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Job Scheduling and File Transfer

Job Scheduling File Naming Conventions

job scheduling naming conventions

Job scheduling and batch processing often involve the processing of files. The approach taken to naming and organizing your jobs’ files can significantly impact your ability to find those files later and to understand what they contain. The Smithsonian lists five precepts for its file naming and organization to make it obvious where to find specific data and what the files contain:

  1. Have a distinctive, human-readable name that gives an indication of the content.
  2. Follow a consistent pattern that is machine-friendly.
  3. Organize files into directories (when necessary) that follow a consistent pattern.
  4. Avoid repetition of semantic elements among file and directory names.
  5. Have a file extension that matches the file format (no changing extensions!)

Directory Naming

Define and document a clear directory structure that includes information related to your jobs’ processing. Individual directories may be set up by date, job name, type of run, involved customers, or whatever makes sense for you and your workflow.

In defining directories, consider how many files may end up in each directory. Avoid directories containing many thousands of files as this may adversely affect the performance of your job’s processing. Try and distribute files across multiple directories to optimize performance.

Information for File Names

Choose a format for naming your files and use it consistently. You might consider including some of the following information in your file names, but you can include any information that will allow you to distinguish your files from one another.

  • Customer name or vendor name or acronym
  • Department or internal system designation or acronym
  • Date or date range of of the data contained in the files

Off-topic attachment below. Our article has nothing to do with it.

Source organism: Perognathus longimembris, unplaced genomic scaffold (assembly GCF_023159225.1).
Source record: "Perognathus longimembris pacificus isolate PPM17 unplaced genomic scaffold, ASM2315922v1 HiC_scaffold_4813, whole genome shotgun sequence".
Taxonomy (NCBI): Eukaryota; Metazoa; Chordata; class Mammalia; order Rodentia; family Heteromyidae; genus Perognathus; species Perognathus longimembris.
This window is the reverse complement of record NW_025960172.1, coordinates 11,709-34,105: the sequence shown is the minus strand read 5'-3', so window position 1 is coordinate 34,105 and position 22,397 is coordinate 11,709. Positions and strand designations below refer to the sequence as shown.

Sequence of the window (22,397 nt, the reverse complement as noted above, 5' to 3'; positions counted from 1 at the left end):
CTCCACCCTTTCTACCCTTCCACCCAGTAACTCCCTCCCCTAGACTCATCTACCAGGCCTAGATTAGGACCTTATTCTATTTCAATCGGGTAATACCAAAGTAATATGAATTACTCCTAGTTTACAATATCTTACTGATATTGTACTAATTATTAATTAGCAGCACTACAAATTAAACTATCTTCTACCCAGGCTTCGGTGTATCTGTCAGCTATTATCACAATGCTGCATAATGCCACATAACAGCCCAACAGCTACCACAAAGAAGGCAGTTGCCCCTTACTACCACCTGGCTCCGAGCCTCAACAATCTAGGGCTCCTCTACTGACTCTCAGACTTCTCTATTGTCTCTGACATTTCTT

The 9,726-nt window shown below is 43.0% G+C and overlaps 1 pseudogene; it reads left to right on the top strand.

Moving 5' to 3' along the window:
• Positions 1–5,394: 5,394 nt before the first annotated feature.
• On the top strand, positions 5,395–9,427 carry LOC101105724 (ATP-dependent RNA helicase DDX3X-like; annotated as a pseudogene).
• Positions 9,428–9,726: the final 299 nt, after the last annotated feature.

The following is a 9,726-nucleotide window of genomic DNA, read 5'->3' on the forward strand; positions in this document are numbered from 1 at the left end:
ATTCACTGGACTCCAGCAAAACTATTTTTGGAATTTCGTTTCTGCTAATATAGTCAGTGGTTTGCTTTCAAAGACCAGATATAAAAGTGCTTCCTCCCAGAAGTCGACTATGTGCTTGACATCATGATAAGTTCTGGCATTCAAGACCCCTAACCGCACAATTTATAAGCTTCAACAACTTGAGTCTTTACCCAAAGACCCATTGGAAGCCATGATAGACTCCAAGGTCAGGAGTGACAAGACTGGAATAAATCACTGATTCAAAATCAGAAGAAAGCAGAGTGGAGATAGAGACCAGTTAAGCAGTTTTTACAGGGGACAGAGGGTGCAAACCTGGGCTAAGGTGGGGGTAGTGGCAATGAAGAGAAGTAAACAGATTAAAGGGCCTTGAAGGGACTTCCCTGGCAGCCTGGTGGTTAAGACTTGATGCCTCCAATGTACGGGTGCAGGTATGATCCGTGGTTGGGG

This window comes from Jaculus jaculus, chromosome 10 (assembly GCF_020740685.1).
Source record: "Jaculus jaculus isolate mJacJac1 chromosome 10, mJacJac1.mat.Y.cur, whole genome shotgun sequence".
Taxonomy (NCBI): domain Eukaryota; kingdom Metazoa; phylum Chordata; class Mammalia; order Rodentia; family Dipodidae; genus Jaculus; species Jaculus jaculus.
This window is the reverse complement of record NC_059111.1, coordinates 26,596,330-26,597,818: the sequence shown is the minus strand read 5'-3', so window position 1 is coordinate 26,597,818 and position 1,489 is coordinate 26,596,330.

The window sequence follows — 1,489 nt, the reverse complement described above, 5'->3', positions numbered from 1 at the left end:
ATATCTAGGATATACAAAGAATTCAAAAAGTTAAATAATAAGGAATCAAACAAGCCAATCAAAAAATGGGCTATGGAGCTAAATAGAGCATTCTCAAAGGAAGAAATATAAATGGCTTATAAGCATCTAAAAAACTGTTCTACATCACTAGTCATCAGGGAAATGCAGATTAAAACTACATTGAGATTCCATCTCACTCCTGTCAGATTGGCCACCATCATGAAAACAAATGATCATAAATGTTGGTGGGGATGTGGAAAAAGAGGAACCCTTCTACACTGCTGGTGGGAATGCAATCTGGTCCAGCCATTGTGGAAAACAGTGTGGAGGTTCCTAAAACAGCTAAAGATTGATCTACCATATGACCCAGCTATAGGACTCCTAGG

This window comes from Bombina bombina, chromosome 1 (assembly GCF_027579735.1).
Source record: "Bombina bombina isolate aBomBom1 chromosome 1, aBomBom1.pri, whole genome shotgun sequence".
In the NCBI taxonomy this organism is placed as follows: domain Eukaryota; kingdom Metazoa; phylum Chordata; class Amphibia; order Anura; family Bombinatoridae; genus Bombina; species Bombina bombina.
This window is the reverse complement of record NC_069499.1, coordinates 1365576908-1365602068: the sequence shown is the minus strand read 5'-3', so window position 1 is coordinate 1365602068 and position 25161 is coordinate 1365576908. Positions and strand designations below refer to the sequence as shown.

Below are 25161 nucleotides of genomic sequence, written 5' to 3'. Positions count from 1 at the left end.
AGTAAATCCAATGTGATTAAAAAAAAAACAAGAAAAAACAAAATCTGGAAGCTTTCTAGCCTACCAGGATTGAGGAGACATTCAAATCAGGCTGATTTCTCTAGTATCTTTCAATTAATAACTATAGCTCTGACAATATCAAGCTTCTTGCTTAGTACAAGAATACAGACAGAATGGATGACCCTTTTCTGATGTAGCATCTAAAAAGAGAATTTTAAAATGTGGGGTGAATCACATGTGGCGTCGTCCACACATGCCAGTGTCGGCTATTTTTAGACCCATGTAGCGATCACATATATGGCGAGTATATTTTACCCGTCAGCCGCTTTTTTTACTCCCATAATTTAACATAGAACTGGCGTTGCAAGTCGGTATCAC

• Type of data, e.g., payments, images, video
  • Version number or revision identifier of file
  • Production or test file indicator
  • Is this file a resend of a prior file
  • Three-letter file extension for application-specific files

Formatting File Names

  • Standardize your date designations used in file names, such as YYYYMMDD or YYMMDD. These formats make it easier to review files since the dates will be in chronological order.
  • Avoid making file names too long since long file names do not work well with all types of software and operating systems.
  • Remember that some operating systems treat file names without regard to case, so the use of capitalizations within file names should be considered carefully.
  • Special characters such as ~ ! @ # $ % ^ & * ( ) ` ; < > ? , [ ] { } ‘ ” and | should be avoided
  • When using a sequential numbering system, use leading zeros for clarity and to make sure files sort in sequential order. For example, use “001, 002, …010, 011 … 100, 101, etc.” instead of “1, 2, …10, 11 … 100, 101, etc.”
  • Carefully consider the use of spaces in file names and directory names. Some software will not recognize file names with spaces, and file names with spaces must be enclosed in quotes when being processed using a command line. Options instead of spaces include:
    • Underscores, e.g.
    • Dashes, e.g.
    • No separation, e.g.
    • Camel case, where the first letter of each section of text is capitalized, e.g. (Again being careful to consider if the operating system can detect changes in case in the files’ names).

Documenting Your File Naming Conventions

Coming up with a file naming convention takes efforts and commitment, but remember to document your convention and ensure its adherence. Budget an effort to periodically audit directories and file names to ensure the file naming conventions are being followed. Revise your convention as needed as you encounter exceptions the convention did not address.

Sample File Name Best Practice Documents

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